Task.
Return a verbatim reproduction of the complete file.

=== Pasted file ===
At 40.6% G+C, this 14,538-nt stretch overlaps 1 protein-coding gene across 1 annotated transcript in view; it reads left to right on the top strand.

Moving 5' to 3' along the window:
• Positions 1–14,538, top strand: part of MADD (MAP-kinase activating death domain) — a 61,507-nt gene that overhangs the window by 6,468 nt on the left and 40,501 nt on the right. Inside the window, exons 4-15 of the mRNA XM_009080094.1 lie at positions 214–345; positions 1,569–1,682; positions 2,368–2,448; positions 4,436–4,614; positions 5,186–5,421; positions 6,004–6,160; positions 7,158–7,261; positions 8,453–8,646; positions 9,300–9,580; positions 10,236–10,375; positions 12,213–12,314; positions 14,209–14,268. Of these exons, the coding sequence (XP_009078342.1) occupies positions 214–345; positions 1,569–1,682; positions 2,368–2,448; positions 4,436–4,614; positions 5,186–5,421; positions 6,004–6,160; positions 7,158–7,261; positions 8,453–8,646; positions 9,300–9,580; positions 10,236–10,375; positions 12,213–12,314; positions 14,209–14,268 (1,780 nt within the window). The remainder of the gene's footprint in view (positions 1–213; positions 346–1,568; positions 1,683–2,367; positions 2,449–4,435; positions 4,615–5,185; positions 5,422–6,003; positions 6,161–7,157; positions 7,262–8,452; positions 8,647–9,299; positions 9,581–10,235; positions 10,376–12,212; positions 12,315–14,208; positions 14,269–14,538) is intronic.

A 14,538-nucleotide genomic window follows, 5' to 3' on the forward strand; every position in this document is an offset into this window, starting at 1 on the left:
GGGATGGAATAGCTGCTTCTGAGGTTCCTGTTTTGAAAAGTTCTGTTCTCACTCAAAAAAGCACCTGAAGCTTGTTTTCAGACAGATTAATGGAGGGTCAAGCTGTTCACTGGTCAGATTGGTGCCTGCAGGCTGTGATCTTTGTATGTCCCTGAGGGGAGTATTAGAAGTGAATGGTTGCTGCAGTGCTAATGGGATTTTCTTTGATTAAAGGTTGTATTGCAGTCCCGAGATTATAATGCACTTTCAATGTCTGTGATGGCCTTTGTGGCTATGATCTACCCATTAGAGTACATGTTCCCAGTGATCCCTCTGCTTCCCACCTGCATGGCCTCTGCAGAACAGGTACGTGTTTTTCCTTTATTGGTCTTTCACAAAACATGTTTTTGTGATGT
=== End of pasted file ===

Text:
At 40.6% G+C, this 14,538-nt stretch overlaps 1 protein-coding gene across 1 annotated transcript in view; it reads left to right on the top strand.

Moving 5' to 3' along the window:
• Positions 1–14,538, top strand: part of MADD (MAP-kinase activating death domain) — a 61,507-nt gene that overhangs the window by 6,468 nt on the left and 40,501 nt on the right. Inside the window, exons 4-15 of the mRNA XM_009080094.1 lie at positions 214–345; positions 1,569–1,682; positions 2,368–2,448; positions 4,436–4,614; positions 5,186–5,421; positions 6,004–6,160; positions 7,158–7,261; positions 8,453–8,646; positions 9,300–9,580; positions 10,236–10,375; positions 12,213–12,314; positions 14,209–14,268. Of these exons, the coding sequence (XP_009078342.1) occupies positions 214–345; positions 1,569–1,682; positions 2,368–2,448; positions 4,436–4,614; positions 5,186–5,421; positions 6,004–6,160; positions 7,158–7,261; positions 8,453–8,646; positions 9,300–9,580; positions 10,236–10,375; positions 12,213–12,314; positions 14,209–14,268 (1,780 nt within the window). The remainder of the gene's footprint in view (positions 1–213; positions 346–1,568; positions 1,683–2,367; positions 2,449–4,435; positions 4,615–5,185; positions 5,422–6,003; positions 6,161–7,157; positions 7,262–8,452; positions 8,647–9,299; positions 9,581–10,235; positions 10,376–12,212; positions 12,315–14,208; positions 14,269–14,538) is intronic.

A 14,538-nucleotide genomic window follows, 5' to 3' on the forward strand; every position in this document is an offset into this window, starting at 1 on the left:
GGGATGGAATAGCTGCTTCTGAGGTTCCTGTTTTGAAAAGTTCTGTTCTCACTCAAAAAAGCACCTGAAGCTTGTTTTCAGACAGATTAATGGAGGGTCAAGCTGTTCACTGGTCAGATTGGTGCCTGCAGGCTGTGATCTTTGTATGTCCCTGAGGGGAGTATTAGAAGTGAATGGTTGCTGCAGTGCTAATGGGATTTTCTTTGATTAAAGGTTGTATTGCAGTCCCGAGATTATAATGCACTTTCAATGTCTGTGATGGCCTTTGTGGCTATGATCTACCCATTAGAGTACATGTTCCCAGTGATCCCTCTGCTTCCCACCTGCATGGCCTCTGCAGAACAGGTACGTGTTTTTCCTTTATTGGTCTTTCACAAAACATGTTTTTGTGATGT